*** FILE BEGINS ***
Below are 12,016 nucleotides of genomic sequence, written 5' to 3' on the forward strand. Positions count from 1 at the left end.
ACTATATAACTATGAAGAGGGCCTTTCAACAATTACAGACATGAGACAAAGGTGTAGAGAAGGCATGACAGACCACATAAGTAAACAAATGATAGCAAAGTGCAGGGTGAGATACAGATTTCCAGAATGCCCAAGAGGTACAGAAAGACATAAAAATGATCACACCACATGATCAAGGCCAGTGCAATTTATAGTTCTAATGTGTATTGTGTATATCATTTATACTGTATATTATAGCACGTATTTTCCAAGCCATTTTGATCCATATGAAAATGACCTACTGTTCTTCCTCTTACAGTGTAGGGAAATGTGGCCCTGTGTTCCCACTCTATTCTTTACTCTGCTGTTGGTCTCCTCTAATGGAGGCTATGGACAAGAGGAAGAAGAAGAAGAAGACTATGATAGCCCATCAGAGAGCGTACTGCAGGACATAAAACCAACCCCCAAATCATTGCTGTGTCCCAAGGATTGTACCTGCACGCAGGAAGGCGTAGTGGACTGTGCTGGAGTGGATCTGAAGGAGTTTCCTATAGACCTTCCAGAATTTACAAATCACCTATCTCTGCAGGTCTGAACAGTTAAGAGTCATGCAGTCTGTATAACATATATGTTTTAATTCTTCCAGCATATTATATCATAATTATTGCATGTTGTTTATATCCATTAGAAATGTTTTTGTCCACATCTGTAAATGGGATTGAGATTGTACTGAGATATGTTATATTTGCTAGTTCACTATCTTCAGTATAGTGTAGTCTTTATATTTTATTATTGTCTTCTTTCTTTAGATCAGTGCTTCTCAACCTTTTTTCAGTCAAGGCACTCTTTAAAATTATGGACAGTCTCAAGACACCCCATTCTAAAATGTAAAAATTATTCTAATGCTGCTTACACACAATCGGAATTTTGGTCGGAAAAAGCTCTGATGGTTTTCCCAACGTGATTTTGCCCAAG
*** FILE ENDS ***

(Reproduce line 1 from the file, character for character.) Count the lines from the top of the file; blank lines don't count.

Below are 12,016 nucleotides of genomic sequence, written 5' to 3' on the forward strand. Positions count from 1 at the left end.